Multiple cancer-associated antigens recognized by human tumor infiltrating lymphocytes have been identified and characterized. The majority of these antigens are either non-mutated proteins overexpressed on cancers or are antigens expressed only on cancers and cells in the germ line. Substitution of anchor residues of the immunodominant peptides from these proteins results in increased peptide immunogenicity and following immunization with these modified peptides, high levels of circulating CD8+ antigen reactive T cells can be generated in patients with metastatic cancer. Tumor regressions in vivo are sporadic and unpredictable, however, and we have thus explored approaches to increase the anti-tumor potential of these immunologic approaches. In a clinical trial of patients with metastatic melanoma immunized with these melanoma peptides in conjunction with an antibody reactive against CTLA-4, objective cancer regressions were seen in patients associated with autoimmunity including autoimmune colitis and gastritis, autoimmune hepatitis, and autoimmune hypophysitis.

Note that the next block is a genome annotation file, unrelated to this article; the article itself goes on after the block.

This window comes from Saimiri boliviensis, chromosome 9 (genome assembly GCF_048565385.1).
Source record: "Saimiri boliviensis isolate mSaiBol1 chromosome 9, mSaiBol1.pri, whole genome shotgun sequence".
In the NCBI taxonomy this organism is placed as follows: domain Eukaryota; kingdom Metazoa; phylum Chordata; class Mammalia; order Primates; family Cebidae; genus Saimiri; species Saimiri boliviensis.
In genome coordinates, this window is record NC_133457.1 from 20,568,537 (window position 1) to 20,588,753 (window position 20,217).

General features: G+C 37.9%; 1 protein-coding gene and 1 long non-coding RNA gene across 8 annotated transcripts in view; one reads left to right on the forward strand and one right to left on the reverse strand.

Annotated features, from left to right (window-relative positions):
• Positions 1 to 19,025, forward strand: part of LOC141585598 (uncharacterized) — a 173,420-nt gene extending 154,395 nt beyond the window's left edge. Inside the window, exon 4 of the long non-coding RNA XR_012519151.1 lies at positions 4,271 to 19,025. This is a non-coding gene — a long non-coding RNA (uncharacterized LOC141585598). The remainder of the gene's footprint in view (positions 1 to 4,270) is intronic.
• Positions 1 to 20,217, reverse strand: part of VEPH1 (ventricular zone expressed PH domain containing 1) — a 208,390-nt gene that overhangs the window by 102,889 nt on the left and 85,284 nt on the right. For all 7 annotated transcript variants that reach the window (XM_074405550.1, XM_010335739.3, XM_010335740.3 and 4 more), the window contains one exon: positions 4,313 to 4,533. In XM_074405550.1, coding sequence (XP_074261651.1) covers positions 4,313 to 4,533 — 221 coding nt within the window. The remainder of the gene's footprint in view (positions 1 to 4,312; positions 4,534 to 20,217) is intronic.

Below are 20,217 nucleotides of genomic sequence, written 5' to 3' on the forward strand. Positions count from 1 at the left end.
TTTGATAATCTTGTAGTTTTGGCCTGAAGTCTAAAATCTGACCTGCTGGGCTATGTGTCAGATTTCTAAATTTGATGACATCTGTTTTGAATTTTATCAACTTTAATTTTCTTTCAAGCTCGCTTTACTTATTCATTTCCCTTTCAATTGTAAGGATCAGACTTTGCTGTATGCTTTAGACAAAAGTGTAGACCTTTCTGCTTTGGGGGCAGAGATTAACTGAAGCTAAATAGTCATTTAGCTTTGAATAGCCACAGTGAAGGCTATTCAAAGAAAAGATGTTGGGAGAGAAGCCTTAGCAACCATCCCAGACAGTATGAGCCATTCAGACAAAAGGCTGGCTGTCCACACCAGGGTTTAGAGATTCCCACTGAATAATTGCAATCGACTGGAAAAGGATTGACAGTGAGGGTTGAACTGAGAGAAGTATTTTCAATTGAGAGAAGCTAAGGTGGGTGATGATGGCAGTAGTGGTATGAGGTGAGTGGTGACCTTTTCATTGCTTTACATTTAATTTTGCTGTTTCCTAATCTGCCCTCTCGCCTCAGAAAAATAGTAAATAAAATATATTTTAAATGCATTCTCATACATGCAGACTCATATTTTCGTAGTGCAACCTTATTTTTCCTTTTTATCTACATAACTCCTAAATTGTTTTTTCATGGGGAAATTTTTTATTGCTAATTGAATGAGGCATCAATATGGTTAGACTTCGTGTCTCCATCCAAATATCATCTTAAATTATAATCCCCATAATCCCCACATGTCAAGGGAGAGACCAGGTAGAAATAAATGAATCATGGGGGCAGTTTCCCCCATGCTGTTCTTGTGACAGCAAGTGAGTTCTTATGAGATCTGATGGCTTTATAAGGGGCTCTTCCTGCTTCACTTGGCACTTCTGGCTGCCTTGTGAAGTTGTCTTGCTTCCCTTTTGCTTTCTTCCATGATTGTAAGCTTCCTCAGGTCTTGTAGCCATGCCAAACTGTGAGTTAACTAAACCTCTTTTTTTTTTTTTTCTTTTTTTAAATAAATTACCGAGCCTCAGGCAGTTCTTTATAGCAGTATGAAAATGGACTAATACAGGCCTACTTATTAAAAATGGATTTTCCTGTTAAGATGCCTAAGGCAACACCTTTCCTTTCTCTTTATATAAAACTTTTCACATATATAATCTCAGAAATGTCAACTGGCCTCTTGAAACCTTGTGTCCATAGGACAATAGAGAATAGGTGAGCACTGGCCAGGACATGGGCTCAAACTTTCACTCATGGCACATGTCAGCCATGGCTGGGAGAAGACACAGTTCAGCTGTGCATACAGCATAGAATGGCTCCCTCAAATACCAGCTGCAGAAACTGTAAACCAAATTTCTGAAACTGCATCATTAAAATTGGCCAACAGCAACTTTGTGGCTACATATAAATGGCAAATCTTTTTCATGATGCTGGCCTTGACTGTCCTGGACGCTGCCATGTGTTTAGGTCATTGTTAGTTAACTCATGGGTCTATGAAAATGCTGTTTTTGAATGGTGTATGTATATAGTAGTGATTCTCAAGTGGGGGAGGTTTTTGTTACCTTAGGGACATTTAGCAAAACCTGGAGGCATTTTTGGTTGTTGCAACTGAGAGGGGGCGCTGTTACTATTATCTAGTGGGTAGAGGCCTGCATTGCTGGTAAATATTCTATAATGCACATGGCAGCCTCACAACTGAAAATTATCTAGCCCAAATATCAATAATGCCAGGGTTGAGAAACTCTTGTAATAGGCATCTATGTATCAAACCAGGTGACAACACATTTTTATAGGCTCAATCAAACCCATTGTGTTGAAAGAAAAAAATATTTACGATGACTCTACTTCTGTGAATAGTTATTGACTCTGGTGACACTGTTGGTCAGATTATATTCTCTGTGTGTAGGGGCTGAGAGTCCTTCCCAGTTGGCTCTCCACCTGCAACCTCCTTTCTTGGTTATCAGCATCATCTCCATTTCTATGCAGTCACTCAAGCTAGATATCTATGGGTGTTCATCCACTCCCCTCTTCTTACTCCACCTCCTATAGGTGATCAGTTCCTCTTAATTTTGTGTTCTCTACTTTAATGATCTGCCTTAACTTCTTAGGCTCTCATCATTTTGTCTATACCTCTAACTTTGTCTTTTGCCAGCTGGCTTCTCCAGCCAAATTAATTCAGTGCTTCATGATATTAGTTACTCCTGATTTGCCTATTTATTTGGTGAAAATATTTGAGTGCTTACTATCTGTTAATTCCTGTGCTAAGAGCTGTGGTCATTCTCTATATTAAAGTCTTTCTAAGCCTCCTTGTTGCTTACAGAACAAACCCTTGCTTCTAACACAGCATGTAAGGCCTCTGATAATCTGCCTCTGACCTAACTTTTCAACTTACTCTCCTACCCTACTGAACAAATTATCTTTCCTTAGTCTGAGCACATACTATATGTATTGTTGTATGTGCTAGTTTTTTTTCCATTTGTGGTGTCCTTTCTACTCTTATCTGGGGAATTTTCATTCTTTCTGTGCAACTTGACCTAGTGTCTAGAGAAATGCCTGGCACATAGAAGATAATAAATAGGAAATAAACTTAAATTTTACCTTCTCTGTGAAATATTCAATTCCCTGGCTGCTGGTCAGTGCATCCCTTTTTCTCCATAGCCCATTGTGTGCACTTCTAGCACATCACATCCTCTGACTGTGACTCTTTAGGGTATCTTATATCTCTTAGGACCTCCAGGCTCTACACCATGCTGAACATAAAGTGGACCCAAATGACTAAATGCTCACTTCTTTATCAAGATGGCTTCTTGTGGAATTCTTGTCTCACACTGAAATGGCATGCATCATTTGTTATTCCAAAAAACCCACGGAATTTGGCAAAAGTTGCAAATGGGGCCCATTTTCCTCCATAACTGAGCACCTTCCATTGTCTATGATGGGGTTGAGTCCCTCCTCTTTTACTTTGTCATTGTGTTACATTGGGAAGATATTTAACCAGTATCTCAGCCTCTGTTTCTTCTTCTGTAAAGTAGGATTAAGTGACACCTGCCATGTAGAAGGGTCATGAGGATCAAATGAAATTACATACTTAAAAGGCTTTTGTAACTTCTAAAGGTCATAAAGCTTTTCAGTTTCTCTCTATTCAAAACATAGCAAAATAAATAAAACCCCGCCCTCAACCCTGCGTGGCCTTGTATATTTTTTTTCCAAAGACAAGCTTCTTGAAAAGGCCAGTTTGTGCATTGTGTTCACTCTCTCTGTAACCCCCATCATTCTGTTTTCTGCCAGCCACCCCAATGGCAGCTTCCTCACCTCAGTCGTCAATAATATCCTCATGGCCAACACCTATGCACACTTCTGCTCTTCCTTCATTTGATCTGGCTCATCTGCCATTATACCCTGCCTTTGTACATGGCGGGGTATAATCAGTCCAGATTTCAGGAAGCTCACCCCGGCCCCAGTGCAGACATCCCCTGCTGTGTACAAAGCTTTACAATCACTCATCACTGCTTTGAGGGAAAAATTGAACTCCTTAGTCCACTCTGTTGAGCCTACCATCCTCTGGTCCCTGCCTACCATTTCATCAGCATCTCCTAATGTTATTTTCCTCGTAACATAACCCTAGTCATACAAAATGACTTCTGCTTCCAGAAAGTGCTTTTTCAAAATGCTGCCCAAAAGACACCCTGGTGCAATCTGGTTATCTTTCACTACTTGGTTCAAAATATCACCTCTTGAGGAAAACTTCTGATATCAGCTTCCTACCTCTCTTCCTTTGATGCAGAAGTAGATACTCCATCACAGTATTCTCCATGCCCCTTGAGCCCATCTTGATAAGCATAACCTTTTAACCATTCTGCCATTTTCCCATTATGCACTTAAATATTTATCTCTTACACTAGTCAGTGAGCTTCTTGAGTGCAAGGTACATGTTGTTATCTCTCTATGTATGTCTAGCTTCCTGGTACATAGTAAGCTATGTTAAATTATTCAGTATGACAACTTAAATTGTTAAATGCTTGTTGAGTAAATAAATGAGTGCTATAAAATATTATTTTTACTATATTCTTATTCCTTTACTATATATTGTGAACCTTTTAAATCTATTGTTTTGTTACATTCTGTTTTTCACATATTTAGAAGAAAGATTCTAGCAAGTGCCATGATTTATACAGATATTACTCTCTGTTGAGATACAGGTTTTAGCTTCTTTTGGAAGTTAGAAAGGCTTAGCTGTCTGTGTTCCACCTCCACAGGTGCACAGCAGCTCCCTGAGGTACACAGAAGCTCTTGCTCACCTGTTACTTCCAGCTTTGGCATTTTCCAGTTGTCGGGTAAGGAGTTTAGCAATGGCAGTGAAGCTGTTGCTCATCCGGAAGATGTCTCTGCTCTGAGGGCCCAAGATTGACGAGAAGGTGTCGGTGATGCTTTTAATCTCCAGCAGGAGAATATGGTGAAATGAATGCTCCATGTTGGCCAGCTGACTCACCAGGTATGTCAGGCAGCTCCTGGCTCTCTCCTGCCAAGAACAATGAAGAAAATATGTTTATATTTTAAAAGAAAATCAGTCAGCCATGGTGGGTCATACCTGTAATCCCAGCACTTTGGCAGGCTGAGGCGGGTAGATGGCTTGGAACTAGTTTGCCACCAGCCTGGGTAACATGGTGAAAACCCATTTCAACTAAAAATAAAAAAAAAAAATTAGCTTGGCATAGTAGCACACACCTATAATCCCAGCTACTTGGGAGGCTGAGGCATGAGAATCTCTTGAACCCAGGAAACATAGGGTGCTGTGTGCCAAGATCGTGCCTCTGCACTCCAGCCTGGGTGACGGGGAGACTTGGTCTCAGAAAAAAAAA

We have conducted a clinical trial in which patients received a non-myeloablative chemotherapy followed by the adoptive transfer of tumor reactive cells plus high dose IL-2. Forty percent of patients, who were previously refractory to treatment with high dose IL-2 and many with chemotherapy, had objective regressions of metastatic cancer. Lymphocytosis, in vivo persistence and proliferation of the transferred cells and clonal repopulation of the transferred lymphocytes were seen in some patients associated with cancer regression and the occasional onset of autoimmunity to normal melanocytes. These approaches demonstrate that the development of strong reactivity against normal melanocyte melanoma antigens overexpressed on melanomas can result in tumor destruction and autoimmunity.
This abstract was published in Cancer Immunity, a Cancer Research Institute journal that ceased publication in 2013 and is now provided online in association with Cancer Immunology Research.
- Copyright © 2003 by Steven A. Rosenberg